Suggestions for Michigan Lawyers Handling Car Accident Injury Cases: This case is instructive for Michigan attorneys because it shows how unequally Michigan’s car accident impairment law is applied to different types of people that we may see as clients. In this case, it is clear the plaintiff, being a housewife, was in effect punished because it is far harder to show impairment for her normal life than it would be for other types of clients injured in car accidents, such as those in the workforce. Clearly, our auto law creates a higher burden for people like Mrs. Spencer to be able to show a serious impairment of body function after her truck accident. Michigan’s auto accident law requires impairment, but its application is clearly unequal between those in the workforce as versus those who do not work but choose to stay at home, to children, to those in school, to the unemployed and to those who are already disabled from another accident or injury.
Once again, deposition testimony and statements by the plaintiff to her doctors prove fatal. Plaintiff had apparently estimated her recovery as 95% and that she suffered no long-term effects from her ankle within one year. Clearly, this contradicts other testimony and unfortunately suggests that her lawyer did not prepare her well for her deposition to give a proper history and accurately testify as to the extent of her impairments after her bicycle accident.
Our Courts continue dismiss self-imposed restrictions, with the fictional belief that most doctors will write physician-imposed restrictions.
This was a serious injury case, and certainly the type that our Michigan Legislature contemplated as worthy of non-economic recovery when it passed our threshold law in 1973 and amended the serious impairment definition in 1995. Arguably, it is the type that was also contemplated by our Michigan Supreme Court as worthy of recovery when it wrote that “merely any effect on the plaintiff’s life is insufficient because a de minimus effect would not, as objectively viewed, affect the plaintiff’s general ability to lead a normal life. Kreiner at 133.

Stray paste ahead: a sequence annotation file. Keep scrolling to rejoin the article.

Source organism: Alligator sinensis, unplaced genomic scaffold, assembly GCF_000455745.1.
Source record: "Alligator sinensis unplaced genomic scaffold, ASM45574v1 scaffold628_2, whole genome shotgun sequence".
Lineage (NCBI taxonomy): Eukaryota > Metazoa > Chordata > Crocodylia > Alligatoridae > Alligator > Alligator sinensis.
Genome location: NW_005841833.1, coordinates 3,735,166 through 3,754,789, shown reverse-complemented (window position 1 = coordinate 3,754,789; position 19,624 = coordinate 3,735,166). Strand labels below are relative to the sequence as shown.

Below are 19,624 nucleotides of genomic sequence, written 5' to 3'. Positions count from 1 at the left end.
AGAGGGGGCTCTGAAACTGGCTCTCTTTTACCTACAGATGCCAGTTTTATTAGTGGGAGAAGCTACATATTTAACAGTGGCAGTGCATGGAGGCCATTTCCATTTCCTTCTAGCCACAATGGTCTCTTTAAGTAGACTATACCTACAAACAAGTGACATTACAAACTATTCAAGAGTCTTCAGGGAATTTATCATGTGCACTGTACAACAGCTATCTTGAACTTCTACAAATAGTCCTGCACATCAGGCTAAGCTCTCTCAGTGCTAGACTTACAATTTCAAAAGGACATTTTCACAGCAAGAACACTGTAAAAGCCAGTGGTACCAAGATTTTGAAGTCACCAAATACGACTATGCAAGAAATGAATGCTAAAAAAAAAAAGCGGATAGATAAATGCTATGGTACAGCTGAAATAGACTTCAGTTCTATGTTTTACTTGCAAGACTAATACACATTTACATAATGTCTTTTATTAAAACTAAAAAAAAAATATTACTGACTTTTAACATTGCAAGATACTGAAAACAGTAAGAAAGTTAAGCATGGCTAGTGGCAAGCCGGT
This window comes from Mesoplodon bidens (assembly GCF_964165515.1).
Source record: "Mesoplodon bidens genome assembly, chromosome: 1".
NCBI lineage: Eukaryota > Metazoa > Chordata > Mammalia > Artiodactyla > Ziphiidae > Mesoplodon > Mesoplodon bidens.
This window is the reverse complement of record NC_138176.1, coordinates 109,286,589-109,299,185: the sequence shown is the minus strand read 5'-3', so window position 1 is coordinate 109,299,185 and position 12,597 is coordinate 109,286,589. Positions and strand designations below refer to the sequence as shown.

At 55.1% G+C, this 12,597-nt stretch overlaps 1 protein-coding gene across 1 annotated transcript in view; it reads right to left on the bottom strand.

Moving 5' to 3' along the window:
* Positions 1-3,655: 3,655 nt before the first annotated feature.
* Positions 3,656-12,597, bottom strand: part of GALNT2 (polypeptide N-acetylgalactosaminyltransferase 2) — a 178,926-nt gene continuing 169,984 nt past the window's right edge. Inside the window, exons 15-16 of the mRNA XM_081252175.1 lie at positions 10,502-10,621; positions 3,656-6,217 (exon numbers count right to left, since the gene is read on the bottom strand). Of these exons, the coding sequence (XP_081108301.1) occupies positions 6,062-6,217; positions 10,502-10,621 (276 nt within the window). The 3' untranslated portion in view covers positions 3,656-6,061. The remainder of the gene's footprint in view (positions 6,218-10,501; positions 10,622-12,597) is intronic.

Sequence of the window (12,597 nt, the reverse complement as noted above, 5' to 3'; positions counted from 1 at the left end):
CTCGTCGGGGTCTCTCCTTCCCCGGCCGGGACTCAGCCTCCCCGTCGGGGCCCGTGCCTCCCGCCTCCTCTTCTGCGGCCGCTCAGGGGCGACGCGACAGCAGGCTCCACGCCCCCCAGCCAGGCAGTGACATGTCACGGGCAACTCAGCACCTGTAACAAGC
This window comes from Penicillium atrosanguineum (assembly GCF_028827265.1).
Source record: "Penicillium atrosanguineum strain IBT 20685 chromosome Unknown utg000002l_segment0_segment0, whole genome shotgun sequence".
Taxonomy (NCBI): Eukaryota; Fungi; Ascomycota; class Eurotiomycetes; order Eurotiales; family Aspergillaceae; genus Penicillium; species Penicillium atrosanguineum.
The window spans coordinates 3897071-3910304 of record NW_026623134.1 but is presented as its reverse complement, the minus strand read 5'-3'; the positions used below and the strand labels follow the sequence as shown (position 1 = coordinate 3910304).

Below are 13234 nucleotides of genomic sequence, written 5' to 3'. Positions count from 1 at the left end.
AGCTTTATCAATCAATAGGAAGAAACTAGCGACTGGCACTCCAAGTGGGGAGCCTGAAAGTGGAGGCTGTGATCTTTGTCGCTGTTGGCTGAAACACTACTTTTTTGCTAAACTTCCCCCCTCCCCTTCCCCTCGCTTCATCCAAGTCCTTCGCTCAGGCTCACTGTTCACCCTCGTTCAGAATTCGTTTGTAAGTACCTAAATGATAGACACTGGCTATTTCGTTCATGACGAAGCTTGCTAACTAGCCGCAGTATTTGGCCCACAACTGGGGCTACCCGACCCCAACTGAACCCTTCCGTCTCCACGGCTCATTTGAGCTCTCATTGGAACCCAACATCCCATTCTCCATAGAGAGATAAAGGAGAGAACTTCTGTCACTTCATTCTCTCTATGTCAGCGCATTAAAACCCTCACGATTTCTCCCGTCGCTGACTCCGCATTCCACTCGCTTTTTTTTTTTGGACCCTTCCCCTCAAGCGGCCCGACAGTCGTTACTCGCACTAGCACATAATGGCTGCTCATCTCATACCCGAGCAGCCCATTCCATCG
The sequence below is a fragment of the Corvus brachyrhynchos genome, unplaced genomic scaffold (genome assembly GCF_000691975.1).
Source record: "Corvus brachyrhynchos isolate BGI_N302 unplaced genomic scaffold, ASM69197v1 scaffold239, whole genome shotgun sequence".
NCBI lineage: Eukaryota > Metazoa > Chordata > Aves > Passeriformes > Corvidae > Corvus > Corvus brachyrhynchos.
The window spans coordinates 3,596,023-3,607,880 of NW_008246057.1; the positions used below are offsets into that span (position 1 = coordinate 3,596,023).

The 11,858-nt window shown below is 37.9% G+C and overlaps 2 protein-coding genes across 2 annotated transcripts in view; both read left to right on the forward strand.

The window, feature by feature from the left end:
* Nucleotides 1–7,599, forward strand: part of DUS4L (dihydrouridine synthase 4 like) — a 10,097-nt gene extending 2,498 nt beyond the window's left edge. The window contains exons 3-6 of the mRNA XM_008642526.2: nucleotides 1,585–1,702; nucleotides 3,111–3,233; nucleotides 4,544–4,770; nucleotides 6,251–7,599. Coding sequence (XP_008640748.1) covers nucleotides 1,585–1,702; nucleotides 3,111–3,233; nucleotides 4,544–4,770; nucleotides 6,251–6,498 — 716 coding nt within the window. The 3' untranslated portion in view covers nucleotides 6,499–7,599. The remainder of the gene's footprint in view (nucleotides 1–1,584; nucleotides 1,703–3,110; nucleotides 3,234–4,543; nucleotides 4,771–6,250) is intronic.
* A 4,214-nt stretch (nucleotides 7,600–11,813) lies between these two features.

Therefore, the lesson for lawyers is that our auto accident threshold law seems to be applied as unevenly as ever, more based upon which judges on the Michigan Court of Appeals a party draws, than upon any uniform application of Michigan law. The finding in Spencer is certainly far different from Luther, Ream, and other cases that have found similar or even less serious injuries sufficiently serious to recover noneconomic damages under Michigan’s car accident injury law.
Our threshold law of serious impairment of body function is now in danger of being misinterpreted as requiring permanent impairments with certain judges in the trial courts and courts of appeal. For Michigan lawyers handling car accident injury cases, the lack of any uniformity in application means it is more difficult than ever to advise injured clients on what may be a successful car accident case and what will not.